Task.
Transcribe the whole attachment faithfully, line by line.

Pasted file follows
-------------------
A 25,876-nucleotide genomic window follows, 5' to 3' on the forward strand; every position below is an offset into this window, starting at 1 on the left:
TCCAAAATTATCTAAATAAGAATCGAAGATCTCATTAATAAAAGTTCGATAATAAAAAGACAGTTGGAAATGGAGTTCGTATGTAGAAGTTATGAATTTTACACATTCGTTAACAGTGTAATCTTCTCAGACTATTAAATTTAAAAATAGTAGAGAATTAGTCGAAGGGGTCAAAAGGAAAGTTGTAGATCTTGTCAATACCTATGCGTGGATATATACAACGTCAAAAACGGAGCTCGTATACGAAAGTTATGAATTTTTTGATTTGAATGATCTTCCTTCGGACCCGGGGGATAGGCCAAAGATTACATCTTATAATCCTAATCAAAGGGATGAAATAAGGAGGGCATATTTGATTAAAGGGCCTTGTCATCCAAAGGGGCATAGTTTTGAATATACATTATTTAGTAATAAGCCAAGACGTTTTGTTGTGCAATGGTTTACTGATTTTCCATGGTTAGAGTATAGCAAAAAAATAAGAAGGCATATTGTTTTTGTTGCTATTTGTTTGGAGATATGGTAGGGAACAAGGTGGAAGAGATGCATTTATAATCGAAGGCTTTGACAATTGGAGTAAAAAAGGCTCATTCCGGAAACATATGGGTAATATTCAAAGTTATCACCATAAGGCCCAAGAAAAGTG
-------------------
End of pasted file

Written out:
A 25,876-nucleotide genomic window follows, 5' to 3' on the forward strand; every position below is an offset into this window, starting at 1 on the left:
TCCAAAATTATCTAAATAAGAATCGAAGATCTCATTAATAAAAGTTCGATAATAAAAAGACAGTTGGAAATGGAGTTCGTATGTAGAAGTTATGAATTTTACACATTCGTTAACAGTGTAATCTTCTCAGACTATTAAATTTAAAAATAGTAGAGAATTAGTCGAAGGGGTCAAAAGGAAAGTTGTAGATCTTGTCAATACCTATGCGTGGATATATACAACGTCAAAAACGGAGCTCGTATACGAAAGTTATGAATTTTTTGATTTGAATGATCTTCCTTCGGACCCGGGGGATAGGCCAAAGATTACATCTTATAATCCTAATCAAAGGGATGAAATAAGGAGGGCATATTTGATTAAAGGGCCTTGTCATCCAAAGGGGCATAGTTTTGAATATACATTATTTAGTAATAAGCCAAGACGTTTTGTTGTGCAATGGTTTACTGATTTTCCATGGTTAGAGTATAGCAAAAAAATAAGAAGGCATATTGTTTTTGTTGCTATTTGTTTGGAGATATGGTAGGGAACAAGGTGGAAGAGATGCATTTATAATCGAAGGCTTTGACAATTGGAGTAAAAAAGGCTCATTCCGGAAACATATGGGTAATATTCAAAGTTATCACCATAAGGCCCAAGAAAAGTG